Evidence for neural contribution to islet effects of DPP-4 inhibition in mice
Summary, in English
It has been suggested that neural mechanisms may contribute to effects of the incretin hormones, and, therefore, also to the effects of dipeptidyl peptidase (DPP-4) inhibition. We therefore examined whether muscarinic mechanisms are involved in the stimulation of insulin secretion by DPP-4 inhibition. Fasted, anesthetized mice were given intraperitoneal saline or the muscarinic antagonist atropine (5mg/kg) before duodenal glucose (75mg/mouse), with or without the DPP-4 inhibitor NVPDPP728 (0.095mg/mouse), or before intravenous glucose (0.35g/kg) with or without co-administration with GLP-1 or glucose-dependent insulinotropic polypeptide (GIP) (both 3nmol/kg). Furthermore, isolated islets were incubated (1h) in 2.8 and 11.1mM glucose, with or without GIP or GLP-1 (both 100nM), in the presence or absence of atropine (100µM). Duodenal glucose increased circulating insulin and this effect was potentiated by DPP-4 inhibition. The increase in insulin achieved by DPP-4 inhibition was reduced by atropine by approximately 35%. Duodenal glucose also elicited an increase in circulating intact GLP-1 and GIP and this was augmented by DPP-4 inhibition, but these effects were not affected by atropine. Atropine did also not affect the augmentation by GLP-1 and GIP on glucose-stimulated insulin secretion from isolated islets. Based on these findings, we suggest that muscarinic mechanisms contribute to the stimulation of insulin secretion by DPP-4 inhibition through neural effects induced by GLP-1 and GIP whereas neural effects do not affect the levels of GLP-1 or GIP or the islet effects of the two incretin hormones.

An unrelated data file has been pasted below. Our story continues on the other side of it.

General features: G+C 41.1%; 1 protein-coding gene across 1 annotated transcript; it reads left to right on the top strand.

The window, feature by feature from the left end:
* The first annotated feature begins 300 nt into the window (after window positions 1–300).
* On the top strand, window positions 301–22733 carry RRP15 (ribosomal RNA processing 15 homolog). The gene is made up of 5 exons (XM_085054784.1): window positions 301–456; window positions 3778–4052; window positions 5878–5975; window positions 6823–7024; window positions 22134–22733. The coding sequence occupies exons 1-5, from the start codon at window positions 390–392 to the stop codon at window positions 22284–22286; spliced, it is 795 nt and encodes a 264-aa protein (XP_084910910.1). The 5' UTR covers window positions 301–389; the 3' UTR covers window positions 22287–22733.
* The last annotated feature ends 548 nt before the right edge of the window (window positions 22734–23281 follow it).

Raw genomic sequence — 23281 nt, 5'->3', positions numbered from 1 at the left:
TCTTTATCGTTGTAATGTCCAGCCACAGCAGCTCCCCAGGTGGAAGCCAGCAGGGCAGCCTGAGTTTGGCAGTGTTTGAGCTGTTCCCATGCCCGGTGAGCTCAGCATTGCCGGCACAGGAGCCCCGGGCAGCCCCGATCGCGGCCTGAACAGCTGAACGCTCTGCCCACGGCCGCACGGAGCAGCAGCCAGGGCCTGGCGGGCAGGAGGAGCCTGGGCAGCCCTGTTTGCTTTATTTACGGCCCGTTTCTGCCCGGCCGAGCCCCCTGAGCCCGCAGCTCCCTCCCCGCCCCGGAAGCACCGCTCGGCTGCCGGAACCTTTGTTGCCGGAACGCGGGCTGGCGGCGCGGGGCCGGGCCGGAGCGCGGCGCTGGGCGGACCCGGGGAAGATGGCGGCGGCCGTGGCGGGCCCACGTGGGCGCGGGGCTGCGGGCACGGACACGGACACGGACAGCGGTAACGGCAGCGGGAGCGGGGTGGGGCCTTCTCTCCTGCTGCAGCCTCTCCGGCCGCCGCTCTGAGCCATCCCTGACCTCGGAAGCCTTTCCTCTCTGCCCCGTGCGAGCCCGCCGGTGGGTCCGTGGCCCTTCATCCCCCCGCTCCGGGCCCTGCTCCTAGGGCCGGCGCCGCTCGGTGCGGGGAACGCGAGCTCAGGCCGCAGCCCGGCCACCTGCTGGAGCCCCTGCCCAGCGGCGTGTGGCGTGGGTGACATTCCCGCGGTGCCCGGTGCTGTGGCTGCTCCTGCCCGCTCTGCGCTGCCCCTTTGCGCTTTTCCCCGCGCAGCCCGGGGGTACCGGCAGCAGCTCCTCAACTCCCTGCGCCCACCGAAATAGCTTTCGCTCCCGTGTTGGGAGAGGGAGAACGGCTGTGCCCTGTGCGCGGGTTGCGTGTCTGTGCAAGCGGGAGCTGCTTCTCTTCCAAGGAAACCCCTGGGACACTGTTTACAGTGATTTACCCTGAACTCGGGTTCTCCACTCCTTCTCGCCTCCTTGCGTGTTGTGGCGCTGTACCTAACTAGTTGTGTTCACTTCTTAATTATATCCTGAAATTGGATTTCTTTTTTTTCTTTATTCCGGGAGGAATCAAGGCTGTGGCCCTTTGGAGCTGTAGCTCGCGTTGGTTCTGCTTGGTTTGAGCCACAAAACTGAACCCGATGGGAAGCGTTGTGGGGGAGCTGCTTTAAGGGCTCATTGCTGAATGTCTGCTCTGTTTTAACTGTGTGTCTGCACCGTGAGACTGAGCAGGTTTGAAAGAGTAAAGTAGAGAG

- Medicine, Lund
- EXODIAB: Excellence in Diabetes Research in Sweden
European Journal of Pharmacology
- Pharmacology and Toxicology
- ISSN: 1879-0712